• Here is how he briefly but eloquently mourned a lost, and terribly deprived, childhood. "The tender secret influence that passed ... into him and other children could not rise again, no never."

  • He understood something of the nature of his devastated upbringing, and one can sense the reflections of a man who spent most of his youth institutionalized. In a paraphrase of the Declaration of Independence, he writes of children's right "to play, to be happy, and to dream, the right to normal sleep of the night's season, the right to an education, that we may have an equality of opportunity for developing all that are in us of mind and heart."

  • Finally, he mourned life itself, in the last entry in his diary before his 1973 death: "January 1, 1971. I had a very poor nothing like Christmas. Never had a good Christmas all my life, nor a good new year, and now.... I am very bitter but fortunately not revengeful, though I feel should be how I am...."

    Darger's room This all makes for poignant biography, and MacGregor draws a revealing portrait of Darger, especially when combined with close readings of his art and methods. The many years of research seem justified as his exploration of historical documents and interviews with those who knew Darger reveal both his intelligence and his painful difficulties coping with ordinary society. His obsession with the weather, for example, made it one of the few subjects that could engage Darger in conversation. But his daily weather diary shows how he could take an ordinary concern and turn it into something more monumental than most people with their casual assessments could ever imagine or want.

    Personally isolated as he was, Darger was well versed in popular culture, especially the comic strips that were the source for much of his visual imagery. He read widely, as evidenced by both the books in his library and the citations in his writing. L. Frank Baum's Oz stories are a significant, and appropriate, influence. Characters from Oz, as well as Uncle Tom's Cabin, even show up in Darger's own fantasy realm. Add those to the Dickens he also read and strong resonances abound in his epic story of oppressed child slaves, their rebellion, repression and liberation.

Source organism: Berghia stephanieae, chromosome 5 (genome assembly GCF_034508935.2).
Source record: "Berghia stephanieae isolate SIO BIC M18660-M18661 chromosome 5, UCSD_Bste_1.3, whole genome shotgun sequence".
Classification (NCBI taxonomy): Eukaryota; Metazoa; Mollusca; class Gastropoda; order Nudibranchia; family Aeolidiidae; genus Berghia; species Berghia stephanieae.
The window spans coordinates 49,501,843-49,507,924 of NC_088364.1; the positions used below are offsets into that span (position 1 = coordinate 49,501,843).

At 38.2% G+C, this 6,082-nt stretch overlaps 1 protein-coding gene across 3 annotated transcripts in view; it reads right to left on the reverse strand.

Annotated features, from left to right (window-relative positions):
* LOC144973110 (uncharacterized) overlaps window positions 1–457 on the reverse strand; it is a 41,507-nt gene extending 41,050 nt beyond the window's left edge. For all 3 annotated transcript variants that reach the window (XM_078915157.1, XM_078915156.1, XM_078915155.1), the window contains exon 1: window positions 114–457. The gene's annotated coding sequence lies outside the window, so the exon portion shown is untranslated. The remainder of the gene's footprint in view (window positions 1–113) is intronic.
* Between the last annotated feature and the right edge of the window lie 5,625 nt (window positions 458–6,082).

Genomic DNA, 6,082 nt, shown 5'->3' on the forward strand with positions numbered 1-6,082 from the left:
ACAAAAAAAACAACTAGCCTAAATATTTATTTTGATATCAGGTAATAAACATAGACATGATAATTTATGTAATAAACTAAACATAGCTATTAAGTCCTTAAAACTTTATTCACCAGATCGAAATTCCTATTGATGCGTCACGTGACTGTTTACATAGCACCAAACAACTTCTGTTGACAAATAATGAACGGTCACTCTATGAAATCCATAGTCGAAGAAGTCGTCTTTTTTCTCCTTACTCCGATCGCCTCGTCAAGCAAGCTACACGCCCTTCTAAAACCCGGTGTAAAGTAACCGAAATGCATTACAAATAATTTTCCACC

Despite the biography's impressive detail, large gaps remain in what can be known about someone who remained so aggressively obscure in his lifetime. Much as Darger began writing an autobiography that spun out of control into a bizarre extended fantasy about a devastating tornado, MacGregor starts out grounded in Darger's life and art, but after the first hundred or so pages of solid biography he starts taking flight from the mere facts.

    "In thinking about Henry's relationship to images, it is essential to lay aside all of our normal assumptions about 'art' and the creative process in the artist," he writes. That special pleading is a big warning flag. Along with the "normal assumptions," MacGregor abandons real engagement with Darger's creativity as a psychiatric frame of reference traps him in a vicious circle. The abnormality so evident in Darger's life and work begs for a psychiatric explanation. But once viewed through the lens of psychiatry, it becomes hard to see anything except more evidence of pathology, especially since the horrific content is easier to take as symptom than as art.

    While stating that the brutal accounts of torture and massacres represent no more than 1 percent of Darger's text and illustrations and thus "should not be exaggerated," MacGregor proceeds to do exactly that. Faced with a case like this, it seems the psychiatrist cannot help but focus on its most pathological manifestations.